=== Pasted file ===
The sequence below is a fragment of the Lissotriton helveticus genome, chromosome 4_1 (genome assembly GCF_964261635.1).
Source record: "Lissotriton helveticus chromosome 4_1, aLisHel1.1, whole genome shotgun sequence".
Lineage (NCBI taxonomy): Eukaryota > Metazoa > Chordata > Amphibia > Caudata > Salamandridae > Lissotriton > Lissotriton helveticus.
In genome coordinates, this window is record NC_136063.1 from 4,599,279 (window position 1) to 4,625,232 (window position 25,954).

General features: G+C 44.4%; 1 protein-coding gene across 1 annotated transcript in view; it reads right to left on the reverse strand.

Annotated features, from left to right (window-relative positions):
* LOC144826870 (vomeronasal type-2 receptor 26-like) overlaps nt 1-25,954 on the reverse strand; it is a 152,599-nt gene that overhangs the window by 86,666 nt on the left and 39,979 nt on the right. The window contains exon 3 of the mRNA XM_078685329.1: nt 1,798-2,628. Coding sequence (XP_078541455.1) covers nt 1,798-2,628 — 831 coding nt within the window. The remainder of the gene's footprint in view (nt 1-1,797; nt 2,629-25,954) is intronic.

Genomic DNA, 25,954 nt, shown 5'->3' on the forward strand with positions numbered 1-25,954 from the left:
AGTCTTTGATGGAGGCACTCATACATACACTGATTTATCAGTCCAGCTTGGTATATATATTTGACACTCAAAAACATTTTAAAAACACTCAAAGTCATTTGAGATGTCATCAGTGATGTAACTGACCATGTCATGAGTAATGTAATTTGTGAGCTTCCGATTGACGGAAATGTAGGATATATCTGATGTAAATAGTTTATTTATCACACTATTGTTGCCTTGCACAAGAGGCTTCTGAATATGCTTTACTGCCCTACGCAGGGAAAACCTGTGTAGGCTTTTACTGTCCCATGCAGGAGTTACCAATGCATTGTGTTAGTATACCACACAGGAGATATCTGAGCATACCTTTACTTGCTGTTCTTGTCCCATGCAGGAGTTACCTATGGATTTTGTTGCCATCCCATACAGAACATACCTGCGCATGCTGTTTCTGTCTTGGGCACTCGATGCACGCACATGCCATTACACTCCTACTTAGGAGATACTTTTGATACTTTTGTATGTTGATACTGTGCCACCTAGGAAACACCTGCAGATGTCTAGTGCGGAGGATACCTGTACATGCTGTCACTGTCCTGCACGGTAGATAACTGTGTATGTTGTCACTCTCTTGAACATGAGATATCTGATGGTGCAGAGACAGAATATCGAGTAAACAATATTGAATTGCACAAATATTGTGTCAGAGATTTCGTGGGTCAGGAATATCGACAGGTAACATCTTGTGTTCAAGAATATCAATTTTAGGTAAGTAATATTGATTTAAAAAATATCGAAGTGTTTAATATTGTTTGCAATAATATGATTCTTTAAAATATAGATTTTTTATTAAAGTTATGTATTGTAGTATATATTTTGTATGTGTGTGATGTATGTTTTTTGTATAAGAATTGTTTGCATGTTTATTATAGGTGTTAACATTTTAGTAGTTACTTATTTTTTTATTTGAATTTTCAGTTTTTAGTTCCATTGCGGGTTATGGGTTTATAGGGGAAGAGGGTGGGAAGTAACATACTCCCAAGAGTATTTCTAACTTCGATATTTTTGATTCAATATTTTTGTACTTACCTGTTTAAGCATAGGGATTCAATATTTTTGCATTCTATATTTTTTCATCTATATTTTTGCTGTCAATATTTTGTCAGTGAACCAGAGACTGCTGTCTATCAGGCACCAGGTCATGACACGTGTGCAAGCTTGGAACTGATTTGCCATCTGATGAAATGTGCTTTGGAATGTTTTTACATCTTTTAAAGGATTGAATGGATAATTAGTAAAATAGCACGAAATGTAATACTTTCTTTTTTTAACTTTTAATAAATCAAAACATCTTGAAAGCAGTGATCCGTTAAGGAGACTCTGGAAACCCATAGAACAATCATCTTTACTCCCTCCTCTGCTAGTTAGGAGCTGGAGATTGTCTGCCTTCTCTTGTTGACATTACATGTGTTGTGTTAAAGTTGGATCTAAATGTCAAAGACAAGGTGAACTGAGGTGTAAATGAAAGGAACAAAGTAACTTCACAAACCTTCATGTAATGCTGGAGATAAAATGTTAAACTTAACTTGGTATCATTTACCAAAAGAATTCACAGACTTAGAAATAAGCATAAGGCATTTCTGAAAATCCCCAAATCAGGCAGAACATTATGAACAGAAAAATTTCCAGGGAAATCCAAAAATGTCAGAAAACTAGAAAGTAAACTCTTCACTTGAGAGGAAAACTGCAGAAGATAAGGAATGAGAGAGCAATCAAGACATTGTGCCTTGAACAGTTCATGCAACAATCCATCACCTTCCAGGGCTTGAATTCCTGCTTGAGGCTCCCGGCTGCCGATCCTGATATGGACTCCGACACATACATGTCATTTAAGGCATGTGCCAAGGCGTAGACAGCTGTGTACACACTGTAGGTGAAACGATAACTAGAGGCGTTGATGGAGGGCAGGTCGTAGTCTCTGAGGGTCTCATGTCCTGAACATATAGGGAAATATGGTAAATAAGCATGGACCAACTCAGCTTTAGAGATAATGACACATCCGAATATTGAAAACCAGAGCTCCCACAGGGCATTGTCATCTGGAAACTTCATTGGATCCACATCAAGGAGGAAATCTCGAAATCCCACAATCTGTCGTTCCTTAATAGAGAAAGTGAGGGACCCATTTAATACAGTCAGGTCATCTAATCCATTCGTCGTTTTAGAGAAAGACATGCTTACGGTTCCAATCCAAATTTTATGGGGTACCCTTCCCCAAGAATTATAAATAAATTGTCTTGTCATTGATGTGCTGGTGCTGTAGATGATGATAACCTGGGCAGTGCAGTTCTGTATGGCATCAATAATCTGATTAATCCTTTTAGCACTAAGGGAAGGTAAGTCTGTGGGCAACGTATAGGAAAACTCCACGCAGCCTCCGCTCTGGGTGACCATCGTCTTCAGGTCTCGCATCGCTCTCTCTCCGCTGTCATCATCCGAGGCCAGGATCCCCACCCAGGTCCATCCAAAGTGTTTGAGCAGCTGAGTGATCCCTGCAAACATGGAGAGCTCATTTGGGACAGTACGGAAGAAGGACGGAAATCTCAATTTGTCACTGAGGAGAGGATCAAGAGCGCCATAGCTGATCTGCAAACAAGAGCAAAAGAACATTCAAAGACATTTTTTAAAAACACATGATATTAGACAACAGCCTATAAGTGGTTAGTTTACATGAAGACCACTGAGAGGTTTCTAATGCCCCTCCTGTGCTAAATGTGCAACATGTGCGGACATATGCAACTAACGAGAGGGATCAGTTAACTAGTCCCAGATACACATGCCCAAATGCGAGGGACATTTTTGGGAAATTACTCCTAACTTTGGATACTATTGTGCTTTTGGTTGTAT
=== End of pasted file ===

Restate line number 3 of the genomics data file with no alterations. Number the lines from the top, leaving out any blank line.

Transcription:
Lineage (NCBI taxonomy): Eukaryota > Metazoa > Chordata > Amphibia > Caudata > Salamandridae > Lissotriton > Lissotriton helveticus.